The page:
Re: Concern about racism and sexism in Supertuxkart 0.9
Vincent Lejeune dijo [Thu, Apr 30, 2015 at 09:26:23PM +0200]:
> The poster by itself is not really about sexism, but rather about
> cultural appropriation:
> First Sara is white in what appears to be a native american like outfit.
> Then she is in front of a religious building (the pyramid) and wear a
> feather halo.
> It seems that feather is a sacred symbol for native american culture.
> I might be wrong though since I dind't find anything saying that no
> native nation used elements in religious ceremony that could be seen
> as sexualizing in my european eyes,
> yet Wikipedia's entry on Aztec and Maya women tells that it wasn't the
> case ; and IMHO mixing religious symbol and potentially sexualising
> clothes is not respectfull.
> I think it is as equally offending to have a nun wearing a bikini top
> in front of a christian church for instance.
> On the other hand, the poster isn't bundled with the game, or at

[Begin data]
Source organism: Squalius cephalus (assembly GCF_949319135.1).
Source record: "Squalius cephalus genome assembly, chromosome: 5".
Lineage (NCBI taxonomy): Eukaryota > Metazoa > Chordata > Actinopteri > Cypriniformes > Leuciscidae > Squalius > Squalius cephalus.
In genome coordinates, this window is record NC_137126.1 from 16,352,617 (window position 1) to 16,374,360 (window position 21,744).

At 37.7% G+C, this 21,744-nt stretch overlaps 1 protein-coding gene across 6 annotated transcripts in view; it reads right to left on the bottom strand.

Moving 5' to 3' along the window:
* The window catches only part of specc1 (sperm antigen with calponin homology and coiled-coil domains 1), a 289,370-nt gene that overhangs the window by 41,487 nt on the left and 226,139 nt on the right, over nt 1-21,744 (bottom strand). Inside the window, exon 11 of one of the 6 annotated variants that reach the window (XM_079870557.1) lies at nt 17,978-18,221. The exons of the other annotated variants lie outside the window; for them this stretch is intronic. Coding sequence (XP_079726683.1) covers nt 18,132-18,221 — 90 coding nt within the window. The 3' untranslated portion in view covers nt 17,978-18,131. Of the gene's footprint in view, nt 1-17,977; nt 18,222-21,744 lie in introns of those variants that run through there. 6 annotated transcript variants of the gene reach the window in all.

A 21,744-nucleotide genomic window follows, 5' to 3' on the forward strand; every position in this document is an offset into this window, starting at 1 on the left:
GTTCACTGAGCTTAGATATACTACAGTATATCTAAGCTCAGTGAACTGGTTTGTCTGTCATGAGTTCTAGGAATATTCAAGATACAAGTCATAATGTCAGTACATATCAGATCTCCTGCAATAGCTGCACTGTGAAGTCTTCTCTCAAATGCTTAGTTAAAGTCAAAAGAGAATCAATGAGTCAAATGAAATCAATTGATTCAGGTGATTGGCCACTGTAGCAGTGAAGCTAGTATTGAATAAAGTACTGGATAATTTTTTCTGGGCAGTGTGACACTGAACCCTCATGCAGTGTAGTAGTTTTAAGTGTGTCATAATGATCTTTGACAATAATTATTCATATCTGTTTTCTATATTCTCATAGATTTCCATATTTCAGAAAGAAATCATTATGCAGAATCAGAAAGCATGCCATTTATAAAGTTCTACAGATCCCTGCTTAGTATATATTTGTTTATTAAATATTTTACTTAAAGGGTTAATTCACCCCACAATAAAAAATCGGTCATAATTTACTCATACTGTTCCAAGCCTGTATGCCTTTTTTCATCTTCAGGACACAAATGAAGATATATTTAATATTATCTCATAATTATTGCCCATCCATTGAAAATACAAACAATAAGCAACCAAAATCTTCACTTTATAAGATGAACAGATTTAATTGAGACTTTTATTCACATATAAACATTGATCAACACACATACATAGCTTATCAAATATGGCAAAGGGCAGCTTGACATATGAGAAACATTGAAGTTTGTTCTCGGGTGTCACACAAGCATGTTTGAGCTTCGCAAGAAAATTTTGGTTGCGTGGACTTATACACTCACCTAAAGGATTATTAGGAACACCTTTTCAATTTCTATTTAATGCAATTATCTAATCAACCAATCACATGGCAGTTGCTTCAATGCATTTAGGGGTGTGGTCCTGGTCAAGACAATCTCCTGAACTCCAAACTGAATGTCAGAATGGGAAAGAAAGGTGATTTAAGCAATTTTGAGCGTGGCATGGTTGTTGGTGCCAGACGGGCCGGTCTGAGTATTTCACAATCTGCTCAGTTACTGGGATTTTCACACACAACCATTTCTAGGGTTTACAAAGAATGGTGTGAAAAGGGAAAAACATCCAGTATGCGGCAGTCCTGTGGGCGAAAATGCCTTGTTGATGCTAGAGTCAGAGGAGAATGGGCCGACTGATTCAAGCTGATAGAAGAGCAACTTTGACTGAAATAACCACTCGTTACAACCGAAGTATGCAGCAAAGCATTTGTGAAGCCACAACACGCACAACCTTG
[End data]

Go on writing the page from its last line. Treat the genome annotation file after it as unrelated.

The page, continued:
> least, it doesnt really need to be packaged. It's more marketing
Umh, let me address this particular point. I am Mexican, and I believe
I am conscious about the importance of our original cultures, and the
respect they deserve.
While the poster does not strike as the most cautious possible, I do
not see it as culturally offensive. It does not attempt to set a scene
portraiting what were the cultures really like; the portrait it paints
is similar to so many fantasy recreations (think i.e. Disney's "book
of the jungle" depiction of the monkey king — And that's way more
detailed and involved).
I would take far greater offense at, say, a movie like Mel Gibson's
"Apocalypto", which attempts to give an air of authenticity to
something that's 100% fictional. None of SuperTuxKart's settings
attempts to be faithful to reality (10m tall bananas?), and I don't
believe anyone would think it is a game about any of the over 60
cultures indigenous to my country.
Oh, and FWIW: Several local cultures didn't assign a taboo to
breast-showing. In many cases, particularly in the cultures that lived
in the warmer climates, the norm was for the woman to go bare-chested.